Book Review: Off the Bookshelf

Anne Fadiman

Off the Bookshelf

Ex Libris: Confessions of a Common Reader

by Anne Fadiman

Farrar, Strauss & Giroux, 162 pp., $10 (paper)

For those whose appetite for the written word has them reading the backs of shampoo bottles and cereal boxes for a fix, Ex Libris: Confessions of a Common Reader, a humorous field guide to the culture and compulsion of reading, is a reassuring arrival. Elaborating on the capitulations and compromises inherent in blending book collections with a loved one, Fadiman, a National Book Critics Circle Award winner and editor of The American Scholar, also makes a case for books as "shims, doorstoppers, gluing weights and rug-flatteners" or, particularly among hungry children, as snacks. Essentially, Ex Libris praises the consumption of books and all their intellect-inducing capabilities, and Fadiman easily persuades those who can't understand the lovely tangibility of a weathered paperback or the value of a neglected series about Arctic exploration. But, for the rest of us whose beds are moguled by half-finished novels and earmarked memoirs, who buy extra copies for loaning and can't bear a book-less flight, we recognize Ex Libris as the celebration it is.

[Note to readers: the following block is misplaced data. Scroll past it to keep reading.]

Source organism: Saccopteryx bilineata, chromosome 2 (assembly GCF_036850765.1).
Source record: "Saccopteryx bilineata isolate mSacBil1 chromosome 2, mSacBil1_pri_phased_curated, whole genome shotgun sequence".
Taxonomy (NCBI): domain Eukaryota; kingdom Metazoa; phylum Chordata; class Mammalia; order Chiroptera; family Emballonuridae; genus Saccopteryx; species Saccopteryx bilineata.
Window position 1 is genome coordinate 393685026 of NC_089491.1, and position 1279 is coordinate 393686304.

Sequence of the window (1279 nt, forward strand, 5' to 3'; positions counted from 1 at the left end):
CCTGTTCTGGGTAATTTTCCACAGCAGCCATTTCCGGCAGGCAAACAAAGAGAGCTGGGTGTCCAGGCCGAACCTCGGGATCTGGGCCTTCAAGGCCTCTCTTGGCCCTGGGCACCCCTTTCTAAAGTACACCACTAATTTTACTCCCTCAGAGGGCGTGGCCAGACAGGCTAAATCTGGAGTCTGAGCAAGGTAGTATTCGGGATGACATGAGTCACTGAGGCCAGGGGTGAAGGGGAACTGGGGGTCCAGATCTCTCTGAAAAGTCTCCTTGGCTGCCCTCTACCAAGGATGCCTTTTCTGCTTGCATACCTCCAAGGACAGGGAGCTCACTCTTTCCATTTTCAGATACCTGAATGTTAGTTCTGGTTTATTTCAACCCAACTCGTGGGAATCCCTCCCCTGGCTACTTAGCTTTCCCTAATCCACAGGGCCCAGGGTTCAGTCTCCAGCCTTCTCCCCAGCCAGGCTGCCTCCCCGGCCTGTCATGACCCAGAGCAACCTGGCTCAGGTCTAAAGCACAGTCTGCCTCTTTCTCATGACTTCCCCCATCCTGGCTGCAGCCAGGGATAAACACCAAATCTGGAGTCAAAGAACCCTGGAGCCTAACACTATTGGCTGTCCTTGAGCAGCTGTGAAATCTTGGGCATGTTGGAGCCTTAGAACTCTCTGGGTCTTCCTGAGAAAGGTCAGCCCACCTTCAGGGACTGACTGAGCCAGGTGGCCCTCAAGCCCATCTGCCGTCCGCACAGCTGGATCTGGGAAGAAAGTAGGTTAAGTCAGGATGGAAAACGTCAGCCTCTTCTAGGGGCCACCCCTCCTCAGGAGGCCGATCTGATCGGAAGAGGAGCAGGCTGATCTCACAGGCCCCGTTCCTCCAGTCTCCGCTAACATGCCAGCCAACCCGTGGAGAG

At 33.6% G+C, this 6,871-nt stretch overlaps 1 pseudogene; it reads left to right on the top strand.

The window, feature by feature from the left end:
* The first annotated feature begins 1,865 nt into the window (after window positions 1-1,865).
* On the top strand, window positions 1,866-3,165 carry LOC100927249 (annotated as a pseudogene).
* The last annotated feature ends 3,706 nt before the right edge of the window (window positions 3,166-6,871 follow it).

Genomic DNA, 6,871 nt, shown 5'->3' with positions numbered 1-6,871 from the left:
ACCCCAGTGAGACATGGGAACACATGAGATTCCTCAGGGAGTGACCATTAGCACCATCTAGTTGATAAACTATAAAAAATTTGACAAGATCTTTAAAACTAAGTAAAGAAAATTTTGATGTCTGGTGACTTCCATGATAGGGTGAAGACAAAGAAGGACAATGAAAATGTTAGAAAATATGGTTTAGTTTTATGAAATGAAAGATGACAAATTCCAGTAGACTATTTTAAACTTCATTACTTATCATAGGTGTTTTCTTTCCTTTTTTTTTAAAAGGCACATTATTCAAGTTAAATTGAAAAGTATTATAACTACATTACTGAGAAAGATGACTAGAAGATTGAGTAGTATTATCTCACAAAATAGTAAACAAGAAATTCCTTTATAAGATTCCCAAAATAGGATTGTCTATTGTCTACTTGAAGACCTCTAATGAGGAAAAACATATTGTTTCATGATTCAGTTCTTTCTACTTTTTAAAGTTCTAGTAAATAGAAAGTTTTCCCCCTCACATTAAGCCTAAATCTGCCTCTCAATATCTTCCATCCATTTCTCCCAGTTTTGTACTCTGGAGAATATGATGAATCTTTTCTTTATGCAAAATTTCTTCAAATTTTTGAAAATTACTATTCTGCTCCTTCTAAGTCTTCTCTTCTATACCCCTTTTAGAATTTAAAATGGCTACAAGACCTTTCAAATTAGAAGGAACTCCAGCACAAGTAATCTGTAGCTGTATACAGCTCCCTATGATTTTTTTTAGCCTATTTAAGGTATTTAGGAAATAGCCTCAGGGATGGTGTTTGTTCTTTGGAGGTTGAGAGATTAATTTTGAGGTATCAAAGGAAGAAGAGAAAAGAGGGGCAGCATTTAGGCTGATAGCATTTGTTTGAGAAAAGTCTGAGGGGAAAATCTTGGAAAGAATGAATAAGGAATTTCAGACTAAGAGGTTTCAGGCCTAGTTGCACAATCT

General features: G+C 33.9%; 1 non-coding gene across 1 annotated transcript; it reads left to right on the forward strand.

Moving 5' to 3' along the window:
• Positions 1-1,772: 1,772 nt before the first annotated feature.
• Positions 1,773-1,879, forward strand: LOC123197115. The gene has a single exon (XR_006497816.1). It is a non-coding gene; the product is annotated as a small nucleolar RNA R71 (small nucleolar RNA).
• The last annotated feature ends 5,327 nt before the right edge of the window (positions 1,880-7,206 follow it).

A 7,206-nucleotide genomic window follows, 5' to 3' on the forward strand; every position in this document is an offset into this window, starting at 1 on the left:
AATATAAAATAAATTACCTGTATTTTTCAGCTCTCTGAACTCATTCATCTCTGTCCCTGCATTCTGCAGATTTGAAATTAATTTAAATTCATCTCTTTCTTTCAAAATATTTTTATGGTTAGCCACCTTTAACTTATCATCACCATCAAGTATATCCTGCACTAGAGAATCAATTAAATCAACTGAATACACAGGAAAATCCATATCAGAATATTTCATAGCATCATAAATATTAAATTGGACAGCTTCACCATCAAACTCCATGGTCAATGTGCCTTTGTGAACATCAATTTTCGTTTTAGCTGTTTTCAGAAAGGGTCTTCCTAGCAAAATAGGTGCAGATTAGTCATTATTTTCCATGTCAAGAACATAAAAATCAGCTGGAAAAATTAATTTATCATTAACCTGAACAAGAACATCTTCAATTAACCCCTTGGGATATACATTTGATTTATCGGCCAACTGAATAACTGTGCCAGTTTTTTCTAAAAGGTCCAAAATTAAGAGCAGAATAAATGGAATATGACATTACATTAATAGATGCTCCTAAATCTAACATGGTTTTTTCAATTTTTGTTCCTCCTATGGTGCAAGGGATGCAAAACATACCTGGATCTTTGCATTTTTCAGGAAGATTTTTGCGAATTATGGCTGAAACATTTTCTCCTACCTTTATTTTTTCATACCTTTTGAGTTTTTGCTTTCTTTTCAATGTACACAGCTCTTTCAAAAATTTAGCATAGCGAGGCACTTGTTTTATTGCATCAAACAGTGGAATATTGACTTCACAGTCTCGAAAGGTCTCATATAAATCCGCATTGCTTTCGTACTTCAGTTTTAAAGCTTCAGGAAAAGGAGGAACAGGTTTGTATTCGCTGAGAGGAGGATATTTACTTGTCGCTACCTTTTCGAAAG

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Ex Libris: Confessions of a Common Reader, Anne Fadiman

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